Ophelia After All: A Review

Ophelia Rojas knows who she is: a girl who’s all about Cuban food, supporting her best friends, and her roses–both the ones she grows in her garden and the ones that embellish almost every piece of clothing she owns.

Ophelia has a reputation for one other thing: her numerous crushes on way too many boys. Ophelia gets a little tired of all the teasing sometimes but she is who she is.

Except when Talia Sanchez shows up at school, Ophelia realizes she might not know who she is quite as well as she thought. With high school ending, friendships changing, and a new crush that is totally off script, it feels like everything is up in the air. Now Ophelia has to decide if she can stay true to this new version of herself while holding onto the things and people she cares about in Ophelia After All (2022) by Raquel Marie.

Find it on Bookshop.

Ophelia After All is a standalone contemporary and Marie’s debut novel. Ophelia’s is biracial-Cuban on her mother’s side and white on her father’s leading to some thoughtful observations on racial stereotypes, microaggressions, and colorism. There’s a lot of diversity among the supporting cast including characters across the LGBT spectrum.

Ophelia’s narration is funny and thoughtful as she navigates her senior year of high school and the growing understanding that she might be bisexual–or something else she hasn’t learned the name of yet. With support from new friends like Wesley, Ophelia realizes that sexuality, like most things about a person’s identity, can be fluid and changeable. By the end of the story, Ophelia (and readers) also see that the queer community is open to all even if you’re still figuring things out.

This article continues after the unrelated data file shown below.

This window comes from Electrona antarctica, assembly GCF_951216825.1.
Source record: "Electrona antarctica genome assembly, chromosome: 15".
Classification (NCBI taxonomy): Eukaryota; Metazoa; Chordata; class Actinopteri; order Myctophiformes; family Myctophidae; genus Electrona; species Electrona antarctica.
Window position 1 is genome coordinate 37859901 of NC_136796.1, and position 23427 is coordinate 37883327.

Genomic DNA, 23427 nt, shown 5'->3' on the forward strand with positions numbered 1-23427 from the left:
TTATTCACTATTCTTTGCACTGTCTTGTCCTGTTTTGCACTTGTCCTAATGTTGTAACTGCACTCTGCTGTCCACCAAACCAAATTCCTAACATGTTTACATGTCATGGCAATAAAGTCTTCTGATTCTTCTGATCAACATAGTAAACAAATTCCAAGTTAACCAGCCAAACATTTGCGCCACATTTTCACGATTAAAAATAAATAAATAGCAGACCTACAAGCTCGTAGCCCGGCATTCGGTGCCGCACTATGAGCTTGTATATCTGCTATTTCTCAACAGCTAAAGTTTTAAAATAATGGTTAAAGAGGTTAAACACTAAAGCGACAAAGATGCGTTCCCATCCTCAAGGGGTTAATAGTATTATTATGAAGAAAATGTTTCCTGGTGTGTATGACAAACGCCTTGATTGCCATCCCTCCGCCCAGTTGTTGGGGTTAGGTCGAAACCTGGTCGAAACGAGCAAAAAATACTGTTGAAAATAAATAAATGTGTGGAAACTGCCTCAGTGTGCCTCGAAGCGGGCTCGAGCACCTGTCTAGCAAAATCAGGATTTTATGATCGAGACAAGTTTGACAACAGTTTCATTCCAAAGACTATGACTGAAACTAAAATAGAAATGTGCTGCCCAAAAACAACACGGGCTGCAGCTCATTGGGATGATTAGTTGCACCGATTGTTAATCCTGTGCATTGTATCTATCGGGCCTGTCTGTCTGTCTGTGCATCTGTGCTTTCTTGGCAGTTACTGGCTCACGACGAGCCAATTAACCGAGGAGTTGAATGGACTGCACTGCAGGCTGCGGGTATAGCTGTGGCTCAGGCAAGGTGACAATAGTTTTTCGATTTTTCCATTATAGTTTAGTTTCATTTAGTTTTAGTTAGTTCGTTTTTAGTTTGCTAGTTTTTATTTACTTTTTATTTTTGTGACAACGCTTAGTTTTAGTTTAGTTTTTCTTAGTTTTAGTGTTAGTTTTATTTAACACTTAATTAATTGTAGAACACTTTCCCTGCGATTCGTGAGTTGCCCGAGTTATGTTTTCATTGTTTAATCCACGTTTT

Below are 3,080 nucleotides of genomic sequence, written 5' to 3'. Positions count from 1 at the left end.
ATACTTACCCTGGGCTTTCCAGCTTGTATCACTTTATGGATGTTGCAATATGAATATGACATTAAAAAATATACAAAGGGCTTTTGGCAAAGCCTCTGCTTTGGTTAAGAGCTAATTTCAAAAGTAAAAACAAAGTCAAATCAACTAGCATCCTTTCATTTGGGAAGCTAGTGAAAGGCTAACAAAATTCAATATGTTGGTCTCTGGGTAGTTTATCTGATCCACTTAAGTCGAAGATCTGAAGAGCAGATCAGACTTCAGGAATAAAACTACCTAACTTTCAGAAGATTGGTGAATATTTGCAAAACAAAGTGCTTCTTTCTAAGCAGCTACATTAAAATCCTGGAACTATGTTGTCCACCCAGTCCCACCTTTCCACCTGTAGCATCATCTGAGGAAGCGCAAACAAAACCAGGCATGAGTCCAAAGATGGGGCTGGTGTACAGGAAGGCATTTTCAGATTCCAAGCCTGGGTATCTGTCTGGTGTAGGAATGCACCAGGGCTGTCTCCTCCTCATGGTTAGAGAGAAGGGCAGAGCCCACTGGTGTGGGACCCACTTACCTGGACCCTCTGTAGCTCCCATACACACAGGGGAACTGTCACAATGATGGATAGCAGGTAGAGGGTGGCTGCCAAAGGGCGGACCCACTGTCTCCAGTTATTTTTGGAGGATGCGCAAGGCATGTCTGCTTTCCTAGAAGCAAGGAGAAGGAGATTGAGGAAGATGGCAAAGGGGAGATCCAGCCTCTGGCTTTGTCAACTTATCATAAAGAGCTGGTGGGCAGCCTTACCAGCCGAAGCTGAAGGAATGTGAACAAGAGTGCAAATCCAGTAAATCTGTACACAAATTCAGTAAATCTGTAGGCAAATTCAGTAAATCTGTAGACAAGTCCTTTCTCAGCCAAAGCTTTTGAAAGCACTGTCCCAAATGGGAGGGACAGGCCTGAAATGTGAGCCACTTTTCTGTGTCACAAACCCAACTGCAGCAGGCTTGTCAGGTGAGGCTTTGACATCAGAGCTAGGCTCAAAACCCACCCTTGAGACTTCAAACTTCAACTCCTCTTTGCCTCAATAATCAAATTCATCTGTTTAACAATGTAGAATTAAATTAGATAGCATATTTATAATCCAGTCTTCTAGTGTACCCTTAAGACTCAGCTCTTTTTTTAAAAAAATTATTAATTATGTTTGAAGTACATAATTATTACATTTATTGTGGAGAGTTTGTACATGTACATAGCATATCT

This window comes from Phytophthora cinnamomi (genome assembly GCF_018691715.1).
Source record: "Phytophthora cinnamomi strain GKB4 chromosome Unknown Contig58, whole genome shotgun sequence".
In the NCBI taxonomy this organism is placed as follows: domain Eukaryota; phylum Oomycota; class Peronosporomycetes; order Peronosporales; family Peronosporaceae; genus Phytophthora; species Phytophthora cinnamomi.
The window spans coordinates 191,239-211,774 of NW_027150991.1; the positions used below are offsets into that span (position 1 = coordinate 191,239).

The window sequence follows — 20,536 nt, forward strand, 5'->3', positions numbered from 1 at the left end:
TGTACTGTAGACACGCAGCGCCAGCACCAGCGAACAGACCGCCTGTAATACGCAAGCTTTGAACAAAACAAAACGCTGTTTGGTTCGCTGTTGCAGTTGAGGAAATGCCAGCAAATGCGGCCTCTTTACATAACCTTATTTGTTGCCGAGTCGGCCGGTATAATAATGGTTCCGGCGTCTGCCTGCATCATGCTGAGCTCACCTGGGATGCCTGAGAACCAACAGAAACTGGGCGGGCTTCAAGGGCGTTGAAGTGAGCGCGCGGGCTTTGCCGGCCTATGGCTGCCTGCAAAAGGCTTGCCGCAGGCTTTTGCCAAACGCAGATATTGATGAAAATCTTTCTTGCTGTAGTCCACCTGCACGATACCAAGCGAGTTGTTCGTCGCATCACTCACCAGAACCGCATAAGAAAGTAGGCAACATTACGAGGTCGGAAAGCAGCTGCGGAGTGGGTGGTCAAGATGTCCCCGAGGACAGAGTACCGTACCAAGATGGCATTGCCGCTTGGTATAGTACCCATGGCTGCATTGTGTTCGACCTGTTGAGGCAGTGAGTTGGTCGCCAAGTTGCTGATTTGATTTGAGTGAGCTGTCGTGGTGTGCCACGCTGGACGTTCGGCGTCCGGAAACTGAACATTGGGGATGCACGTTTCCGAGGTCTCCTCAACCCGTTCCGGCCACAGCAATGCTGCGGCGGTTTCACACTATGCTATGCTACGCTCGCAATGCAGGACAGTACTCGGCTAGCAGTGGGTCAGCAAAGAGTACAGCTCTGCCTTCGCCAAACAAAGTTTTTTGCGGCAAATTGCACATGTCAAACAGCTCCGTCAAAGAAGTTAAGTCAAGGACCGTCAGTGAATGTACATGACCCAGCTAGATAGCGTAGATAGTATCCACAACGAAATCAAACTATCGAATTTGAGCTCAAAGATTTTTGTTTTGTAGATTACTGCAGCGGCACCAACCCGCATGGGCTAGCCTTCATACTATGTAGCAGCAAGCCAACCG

With a crush that doesn’t go to plan and the bittersweet understanding that not all friendships are meant to last, Ophelia After All is a hopeful story about about endings and new beginnings.

Possible Pairings: The Pursuit of Miss Heartbreak Hotel by Moe Bonneau, Kings, Queens, and In-Betweens by Tanya Boteju, All the Invisible Things by Orlagh Collins, The One True Me and You by Remi K. England, The Year I Stopped Trying by Kate Heaney, Darius the Great is Not Okay by Adib Khorram, Don’t Date Rosa Santos by Nina Moreno, Between Perfect and Real by Ray Stoeve

The Night Gardener: A Picture Book Review

The Night Gardener by The Fan BrothersWilliam doesn’t know what to think when the tree outside his window is transformed into an owl topiary overnight. Soon after more wonderful topiaries begin appearing in the neighborhood.

Eager to find out the secrets behind these wondrous creations, William sneaks out after dark to discover the night gardener at work. Soon, William begins working with the night gardener to create more beautiful trees and help change his town forever in The Night Gardener (2016) by The Fan Brothers (Eric and Terry Fan).

The Night Gardener makes full use of its large size with big full-page spreads of artwork throughout the book. Soft, washed out colors in the beginning of the book contrast sharply with the vivid greens used for each new topiary. The Fan Brothers even differentiate between day and night with a subtle blue hue overlaying each evening illustration.

The weight of color used throughout The Night Gardener also highlights the effect of each topiary on the town as more and more heavy color is used in each spread until, at the end of the story, the illustrations are full-color.

This is a charming picture book in the tradition of Grandpa Green by Lane Smith and The Curious Garden by Peter Brown. The arc of the story is reminiscent of Daniel Pinkwater’s classic The Big Orange Splot, another book that slowly brings color and individuality to a decidedly beige town.

The Night Gardener is a gorgeous debut. The Fans combine luxuriant, detailed illustrations with a whimsical story to create a picture book that is sure to be a hit with readers of all ages. A likely suspect for many best picture books lists later in the year.